Then there's Casual Roger -- the Ebert that joined Crumb director Terry Zwigoff on the couch for a bit of back-and-forth as the film unspooled. One gets the impression Ebert did this soundtrack as a favour to Zwigoff, a director he championed early. Where Zwigoff sees mistakes and creative decisions he laments, Ebert sees an entertaining exploration of character. And where Zwigoff sees a character with deficits that frequently wreak personal havoc on himself and the people around him, Ebert sees someone commendable in his candor.

It's probably obvious which Roger I prefer. I'm missing Floating Weeds and Beyond The Valley Of The Dolls, and I expect I shall spring for the forthcoming Criterion re-release of the latter -- because I imagine his recollection of the experience of closing off the '60s with Russ Meyer and a gaggle of gorgeous actors is probably quite entertaining -- if not necessarily insightful.

Tuesday, August 16, 2016

What Pop Music Rivalries Reveal About The Meaning Of Life

Your Favorite Band Is Killing Me: What Pop Music Rivalries Reveal About the Meaning of LifeYour Favorite Band Is Killing Me: What Pop Music Rivalries Reveal About the Meaning of Life by Steven Hyden

My rating: 3 of 5 stars

Here we are, again, with the nights growing longer, the weather slowly turning cool. Summer is wrapping up, fading into yet another memory fated to grow increasingly smudgy until it finally disappears with the ponderer. I know of no better way to stave off the seasonal melancholy than to pick up and read yet another cheeky meditation on the earth-shaking significance of rock 'n' roll music -- and Steven Hyden's Your Favorite Band Is Killing Me: What Pop Music Rivalries Reveal About The Meaning Of Life more than qualifies.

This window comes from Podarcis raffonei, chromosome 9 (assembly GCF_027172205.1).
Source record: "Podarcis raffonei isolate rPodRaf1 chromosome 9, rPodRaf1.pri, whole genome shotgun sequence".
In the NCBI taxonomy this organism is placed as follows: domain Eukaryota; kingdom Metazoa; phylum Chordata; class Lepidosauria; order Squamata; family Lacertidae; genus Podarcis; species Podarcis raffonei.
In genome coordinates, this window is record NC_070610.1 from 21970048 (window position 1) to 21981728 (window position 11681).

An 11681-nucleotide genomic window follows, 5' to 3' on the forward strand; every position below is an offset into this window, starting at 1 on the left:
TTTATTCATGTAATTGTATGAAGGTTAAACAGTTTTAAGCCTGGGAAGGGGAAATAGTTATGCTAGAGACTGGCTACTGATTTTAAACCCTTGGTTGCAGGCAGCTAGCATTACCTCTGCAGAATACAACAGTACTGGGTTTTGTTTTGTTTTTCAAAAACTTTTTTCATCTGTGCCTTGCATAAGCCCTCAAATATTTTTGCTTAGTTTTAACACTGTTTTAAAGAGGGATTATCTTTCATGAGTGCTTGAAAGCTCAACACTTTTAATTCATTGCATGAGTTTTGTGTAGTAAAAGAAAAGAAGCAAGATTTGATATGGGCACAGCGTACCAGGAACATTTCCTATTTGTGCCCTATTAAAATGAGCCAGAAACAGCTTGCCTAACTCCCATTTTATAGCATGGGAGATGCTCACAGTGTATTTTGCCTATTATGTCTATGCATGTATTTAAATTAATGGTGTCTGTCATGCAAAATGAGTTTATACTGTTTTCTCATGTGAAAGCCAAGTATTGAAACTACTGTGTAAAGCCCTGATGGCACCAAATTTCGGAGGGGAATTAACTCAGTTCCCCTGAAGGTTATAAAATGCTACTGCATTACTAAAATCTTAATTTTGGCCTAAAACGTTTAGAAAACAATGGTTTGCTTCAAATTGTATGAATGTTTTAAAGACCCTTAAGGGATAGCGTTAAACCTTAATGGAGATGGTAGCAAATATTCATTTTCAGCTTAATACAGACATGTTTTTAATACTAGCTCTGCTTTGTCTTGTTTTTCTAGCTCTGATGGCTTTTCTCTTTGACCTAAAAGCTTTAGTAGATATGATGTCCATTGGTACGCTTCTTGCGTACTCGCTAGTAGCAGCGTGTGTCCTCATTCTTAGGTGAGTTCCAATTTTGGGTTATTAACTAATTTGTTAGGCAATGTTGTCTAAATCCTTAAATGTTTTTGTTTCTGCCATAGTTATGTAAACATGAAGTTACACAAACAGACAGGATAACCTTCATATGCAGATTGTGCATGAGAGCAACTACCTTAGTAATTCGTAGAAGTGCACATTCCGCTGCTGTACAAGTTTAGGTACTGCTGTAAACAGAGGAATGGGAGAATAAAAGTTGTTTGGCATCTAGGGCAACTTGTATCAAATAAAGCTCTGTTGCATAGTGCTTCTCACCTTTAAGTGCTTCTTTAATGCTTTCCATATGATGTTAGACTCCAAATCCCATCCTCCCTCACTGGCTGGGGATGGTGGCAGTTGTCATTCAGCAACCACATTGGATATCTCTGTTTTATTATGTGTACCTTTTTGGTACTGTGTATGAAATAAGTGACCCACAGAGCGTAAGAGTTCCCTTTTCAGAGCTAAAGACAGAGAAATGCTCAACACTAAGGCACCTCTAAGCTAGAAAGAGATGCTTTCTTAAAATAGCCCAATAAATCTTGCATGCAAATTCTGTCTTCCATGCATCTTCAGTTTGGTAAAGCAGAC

Hyden's shtick is of a piece with Steve Almond, Carl Wilson, Chuck Klosterman, Andrew Beaujon and many, many others. As with the aforementioned, Hyden free-wheel riffs off the flotsam and ephemera of pop culture at large, spinning narrative significance into not just the rivalries (perceived or real) under examination, but within the larger sea of noise that surrounds us all, whether from forgotten TV shows or the back alleys of the internet.

The most magisterial of these meditations is chapter 9: Competing With Yourself and Losing: Roger Waters vs. The Rest of Pink Floyd in which Hyden manages to tie together such seemingly disparate pop-cult strands as Waters' contentious history with Pink Floyd and the fans, the Jay-Conan folderol over the "legacy" of the Tonight Show, and the 1987 NFL players' strike -- all to settle the question, "What is, or isn't, a rock group?"

There were still 116 pages left in the book after this tour de force. And though I had no difficulty reading to the book's conclusion, much of the momentum was lost after Chapter 9. Some of that was my own generational baggage (Biggie vs. Tupac = whatevs (and how sad is that?)). And some of that is just the nature of the beast -- even Almond and Klosterman struggle in the back stretch.